The Republic of South Africa is getting ready for the space launch of the country’s second nano-satellite. We’re talking about the Zacube-2 satellite, weighing 4 kilograms and developed by the Cape Peninsula University of Technology in collaboration with the Franco-South African Institute of Technology.
The satellite is scheduled to be on orbit by July 2018 after it will be launched from India.
Just 5 days ago, on April 17th, 2018, it took place the Zacube-2 transport ceremony in India, when South Africa’s Minister of Science and Technology, Mmamoloko Kubayi-Ngubane, stated that the new piece of equipment will allow South Africa to follow ships along the South African coast and to track wildfires in advance via an imaging system produced by the Scientific and Industrial Research of South Africa.
South Africa is preparing the space launch of a second nano-satellite
Zacube-2 South African satellite, which is weighing 4 kg, is sponsored by the South African Ministry of Science and Technology and is handled by the National Space Agency of South Africa (SANSA).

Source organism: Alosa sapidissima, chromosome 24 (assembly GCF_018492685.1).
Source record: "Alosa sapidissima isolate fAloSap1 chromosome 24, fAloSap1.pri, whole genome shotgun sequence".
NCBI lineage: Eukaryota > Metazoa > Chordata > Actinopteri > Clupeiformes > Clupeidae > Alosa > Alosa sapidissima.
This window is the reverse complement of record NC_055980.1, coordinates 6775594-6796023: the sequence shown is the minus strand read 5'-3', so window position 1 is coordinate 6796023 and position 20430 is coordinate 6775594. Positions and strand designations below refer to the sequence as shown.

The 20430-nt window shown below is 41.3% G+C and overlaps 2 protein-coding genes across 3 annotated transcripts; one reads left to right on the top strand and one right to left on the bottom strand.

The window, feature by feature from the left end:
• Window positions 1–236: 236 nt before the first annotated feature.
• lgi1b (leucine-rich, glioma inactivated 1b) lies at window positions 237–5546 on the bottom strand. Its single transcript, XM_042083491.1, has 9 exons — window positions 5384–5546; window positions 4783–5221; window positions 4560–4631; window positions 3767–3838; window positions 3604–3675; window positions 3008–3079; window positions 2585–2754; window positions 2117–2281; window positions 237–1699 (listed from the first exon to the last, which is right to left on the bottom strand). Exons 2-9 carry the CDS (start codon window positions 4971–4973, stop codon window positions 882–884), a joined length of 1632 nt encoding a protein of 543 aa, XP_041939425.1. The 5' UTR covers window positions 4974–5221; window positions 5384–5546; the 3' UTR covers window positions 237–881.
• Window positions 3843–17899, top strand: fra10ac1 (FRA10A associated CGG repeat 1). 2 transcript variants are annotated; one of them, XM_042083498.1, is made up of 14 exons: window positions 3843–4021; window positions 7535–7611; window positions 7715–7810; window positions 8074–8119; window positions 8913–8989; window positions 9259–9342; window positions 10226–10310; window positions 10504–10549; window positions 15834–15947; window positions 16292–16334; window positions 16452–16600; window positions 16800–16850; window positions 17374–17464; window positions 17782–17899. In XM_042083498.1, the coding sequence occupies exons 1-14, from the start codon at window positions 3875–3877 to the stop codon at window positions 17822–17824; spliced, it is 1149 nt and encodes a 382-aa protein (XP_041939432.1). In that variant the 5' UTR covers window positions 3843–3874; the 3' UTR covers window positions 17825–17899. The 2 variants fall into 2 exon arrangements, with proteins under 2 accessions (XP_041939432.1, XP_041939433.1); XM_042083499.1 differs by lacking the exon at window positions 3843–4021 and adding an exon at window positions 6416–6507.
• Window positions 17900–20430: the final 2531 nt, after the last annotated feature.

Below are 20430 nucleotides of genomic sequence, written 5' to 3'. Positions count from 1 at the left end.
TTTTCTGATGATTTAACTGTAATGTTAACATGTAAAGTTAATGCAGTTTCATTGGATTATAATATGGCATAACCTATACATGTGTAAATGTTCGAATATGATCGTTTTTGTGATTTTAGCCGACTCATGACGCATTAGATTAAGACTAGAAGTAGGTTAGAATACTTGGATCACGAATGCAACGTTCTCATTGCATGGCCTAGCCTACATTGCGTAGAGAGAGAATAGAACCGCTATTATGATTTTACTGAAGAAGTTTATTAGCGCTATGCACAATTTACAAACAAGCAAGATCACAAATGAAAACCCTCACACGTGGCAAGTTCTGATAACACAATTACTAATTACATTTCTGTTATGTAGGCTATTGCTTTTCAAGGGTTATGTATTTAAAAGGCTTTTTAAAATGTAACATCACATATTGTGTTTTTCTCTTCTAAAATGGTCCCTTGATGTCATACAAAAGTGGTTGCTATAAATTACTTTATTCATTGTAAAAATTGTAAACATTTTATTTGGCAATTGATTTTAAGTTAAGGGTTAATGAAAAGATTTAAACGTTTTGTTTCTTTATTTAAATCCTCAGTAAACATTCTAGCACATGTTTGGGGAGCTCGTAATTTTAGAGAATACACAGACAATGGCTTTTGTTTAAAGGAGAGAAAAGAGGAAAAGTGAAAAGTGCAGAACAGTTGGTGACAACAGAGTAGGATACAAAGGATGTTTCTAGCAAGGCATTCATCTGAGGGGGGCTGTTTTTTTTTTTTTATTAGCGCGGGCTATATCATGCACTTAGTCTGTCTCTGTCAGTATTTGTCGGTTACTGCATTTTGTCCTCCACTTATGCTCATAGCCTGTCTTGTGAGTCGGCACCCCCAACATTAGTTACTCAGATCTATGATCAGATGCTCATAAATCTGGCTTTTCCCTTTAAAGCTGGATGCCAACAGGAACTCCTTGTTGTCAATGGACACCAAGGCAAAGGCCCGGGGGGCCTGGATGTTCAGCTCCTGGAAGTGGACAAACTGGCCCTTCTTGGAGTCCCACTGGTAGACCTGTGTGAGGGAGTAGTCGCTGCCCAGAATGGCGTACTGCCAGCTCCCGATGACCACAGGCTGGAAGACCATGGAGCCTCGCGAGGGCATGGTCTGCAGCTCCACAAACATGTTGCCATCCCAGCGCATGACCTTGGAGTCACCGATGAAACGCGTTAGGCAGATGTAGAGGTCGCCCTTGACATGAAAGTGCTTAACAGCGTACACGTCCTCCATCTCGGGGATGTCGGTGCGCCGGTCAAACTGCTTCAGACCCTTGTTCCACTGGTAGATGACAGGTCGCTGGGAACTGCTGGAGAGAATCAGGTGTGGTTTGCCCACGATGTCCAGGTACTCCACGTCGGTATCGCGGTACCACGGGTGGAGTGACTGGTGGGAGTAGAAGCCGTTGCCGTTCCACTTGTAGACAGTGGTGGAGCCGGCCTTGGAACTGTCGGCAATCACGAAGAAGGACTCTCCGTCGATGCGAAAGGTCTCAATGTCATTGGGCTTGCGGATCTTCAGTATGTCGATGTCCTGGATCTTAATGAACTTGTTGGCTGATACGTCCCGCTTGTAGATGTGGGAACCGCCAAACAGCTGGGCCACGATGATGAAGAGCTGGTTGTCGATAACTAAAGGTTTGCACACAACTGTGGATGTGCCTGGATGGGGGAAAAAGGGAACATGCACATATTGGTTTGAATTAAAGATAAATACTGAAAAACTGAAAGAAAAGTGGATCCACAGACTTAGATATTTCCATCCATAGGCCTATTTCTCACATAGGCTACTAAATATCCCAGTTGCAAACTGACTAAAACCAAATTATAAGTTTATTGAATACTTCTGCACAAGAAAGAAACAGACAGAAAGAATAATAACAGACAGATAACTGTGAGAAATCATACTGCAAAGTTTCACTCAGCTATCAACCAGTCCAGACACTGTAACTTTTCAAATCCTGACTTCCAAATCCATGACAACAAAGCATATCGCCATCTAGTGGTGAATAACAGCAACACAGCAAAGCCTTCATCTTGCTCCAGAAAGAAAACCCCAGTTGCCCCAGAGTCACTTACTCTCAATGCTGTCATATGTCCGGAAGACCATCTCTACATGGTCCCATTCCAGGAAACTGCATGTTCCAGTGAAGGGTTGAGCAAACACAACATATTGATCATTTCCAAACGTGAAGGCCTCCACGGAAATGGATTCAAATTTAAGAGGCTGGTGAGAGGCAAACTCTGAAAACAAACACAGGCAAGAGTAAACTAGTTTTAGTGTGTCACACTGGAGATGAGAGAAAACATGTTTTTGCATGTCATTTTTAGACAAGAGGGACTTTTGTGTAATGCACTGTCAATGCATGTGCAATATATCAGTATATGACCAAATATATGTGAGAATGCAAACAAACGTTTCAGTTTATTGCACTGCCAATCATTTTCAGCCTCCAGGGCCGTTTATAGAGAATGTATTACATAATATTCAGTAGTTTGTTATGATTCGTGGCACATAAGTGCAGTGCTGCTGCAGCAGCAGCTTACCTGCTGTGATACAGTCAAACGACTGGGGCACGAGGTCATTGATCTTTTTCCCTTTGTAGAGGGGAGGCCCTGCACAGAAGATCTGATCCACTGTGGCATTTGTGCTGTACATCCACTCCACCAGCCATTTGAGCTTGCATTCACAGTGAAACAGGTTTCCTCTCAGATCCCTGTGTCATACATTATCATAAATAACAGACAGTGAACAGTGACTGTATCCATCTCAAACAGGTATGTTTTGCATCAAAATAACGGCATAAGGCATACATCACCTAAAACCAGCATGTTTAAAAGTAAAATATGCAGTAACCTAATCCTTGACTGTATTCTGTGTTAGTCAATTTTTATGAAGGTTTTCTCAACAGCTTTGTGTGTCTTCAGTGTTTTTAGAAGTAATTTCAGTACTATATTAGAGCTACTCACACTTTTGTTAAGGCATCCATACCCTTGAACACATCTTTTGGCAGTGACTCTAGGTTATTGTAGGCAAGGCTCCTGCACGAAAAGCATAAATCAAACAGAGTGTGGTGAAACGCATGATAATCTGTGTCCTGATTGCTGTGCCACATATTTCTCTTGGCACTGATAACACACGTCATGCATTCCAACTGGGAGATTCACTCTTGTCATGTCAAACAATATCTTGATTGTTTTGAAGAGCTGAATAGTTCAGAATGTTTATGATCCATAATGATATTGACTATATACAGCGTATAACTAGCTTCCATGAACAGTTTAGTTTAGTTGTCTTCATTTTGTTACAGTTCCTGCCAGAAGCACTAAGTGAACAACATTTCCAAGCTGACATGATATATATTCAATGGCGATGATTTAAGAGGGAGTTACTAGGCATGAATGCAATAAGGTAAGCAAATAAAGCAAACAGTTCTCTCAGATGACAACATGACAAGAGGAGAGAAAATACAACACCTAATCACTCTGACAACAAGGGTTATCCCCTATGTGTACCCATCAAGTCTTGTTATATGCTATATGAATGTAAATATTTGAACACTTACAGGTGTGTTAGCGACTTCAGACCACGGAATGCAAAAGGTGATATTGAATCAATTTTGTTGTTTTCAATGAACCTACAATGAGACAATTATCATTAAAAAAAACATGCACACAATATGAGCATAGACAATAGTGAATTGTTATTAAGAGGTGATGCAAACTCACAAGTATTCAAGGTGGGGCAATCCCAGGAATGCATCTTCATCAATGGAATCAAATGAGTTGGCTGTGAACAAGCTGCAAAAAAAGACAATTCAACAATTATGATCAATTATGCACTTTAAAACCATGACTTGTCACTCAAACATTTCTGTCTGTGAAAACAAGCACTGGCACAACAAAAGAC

The Zacube-2 is the creation of the cooperation of South African government, the French Embassy in South Africa, the Paris Chamber of Commerce, and the University of Montpellier.
South Africa plans on completing its constellation of surveillance satellite
According to the official announcement, this nanosatellite is preceding whole releases of other satellites that will form a future constellation of surveillance satellites owned and controlled by the South African government.
The satellite equipment will be applied to complete the last missions of the Phakisa national development program, which is also involved in the monitoring of oceans’ ecosystems.
In conclusion, the Republic of South Africa will launch its second nanosatellite, Zacube-2, which is designed to survey the South African coast to check the oceans’ ecosystems and also to depict and track wildfires. The satellite will launch in July 2018.